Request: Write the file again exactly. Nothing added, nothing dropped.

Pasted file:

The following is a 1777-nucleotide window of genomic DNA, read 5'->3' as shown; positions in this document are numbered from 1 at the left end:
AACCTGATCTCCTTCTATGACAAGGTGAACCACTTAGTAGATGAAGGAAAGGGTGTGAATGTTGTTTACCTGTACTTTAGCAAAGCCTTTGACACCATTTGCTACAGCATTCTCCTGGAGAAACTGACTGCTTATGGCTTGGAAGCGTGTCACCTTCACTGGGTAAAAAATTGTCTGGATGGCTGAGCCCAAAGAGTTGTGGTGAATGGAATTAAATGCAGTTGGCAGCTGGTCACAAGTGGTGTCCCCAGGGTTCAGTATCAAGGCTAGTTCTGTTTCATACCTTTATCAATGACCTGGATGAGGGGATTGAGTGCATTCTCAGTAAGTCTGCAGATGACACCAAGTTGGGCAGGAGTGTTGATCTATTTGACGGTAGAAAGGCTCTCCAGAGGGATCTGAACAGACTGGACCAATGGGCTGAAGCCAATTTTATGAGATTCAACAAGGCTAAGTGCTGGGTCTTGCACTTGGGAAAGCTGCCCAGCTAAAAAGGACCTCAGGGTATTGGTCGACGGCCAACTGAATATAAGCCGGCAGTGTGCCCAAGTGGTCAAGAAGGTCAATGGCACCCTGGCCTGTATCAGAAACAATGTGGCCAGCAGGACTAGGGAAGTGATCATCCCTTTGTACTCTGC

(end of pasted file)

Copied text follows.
The following is a 1777-nucleotide window of genomic DNA, read 5'->3' as shown; positions in this document are numbered from 1 at the left end:
AACCTGATCTCCTTCTATGACAAGGTGAACCACTTAGTAGATGAAGGAAAGGGTGTGAATGTTGTTTACCTGTACTTTAGCAAAGCCTTTGACACCATTTGCTACAGCATTCTCCTGGAGAAACTGACTGCTTATGGCTTGGAAGCGTGTCACCTTCACTGGGTAAAAAATTGTCTGGATGGCTGAGCCCAAAGAGTTGTGGTGAATGGAATTAAATGCAGTTGGCAGCTGGTCACAAGTGGTGTCCCCAGGGTTCAGTATCAAGGCTAGTTCTGTTTCATACCTTTATCAATGACCTGGATGAGGGGATTGAGTGCATTCTCAGTAAGTCTGCAGATGACACCAAGTTGGGCAGGAGTGTTGATCTATTTGACGGTAGAAAGGCTCTCCAGAGGGATCTGAACAGACTGGACCAATGGGCTGAAGCCAATTTTATGAGATTCAACAAGGCTAAGTGCTGGGTCTTGCACTTGGGAAAGCTGCCCAGCTAAAAAGGACCTCAGGGTATTGGTCGACGGCCAACTGAATATAAGCCGGCAGTGTGCCCAAGTGGTCAAGAAGGTCAATGGCACCCTGGCCTGTATCAGAAACAATGTGGCCAGCAGGACTAGGGAAGTGATCATCCCTTTGTACTCTGC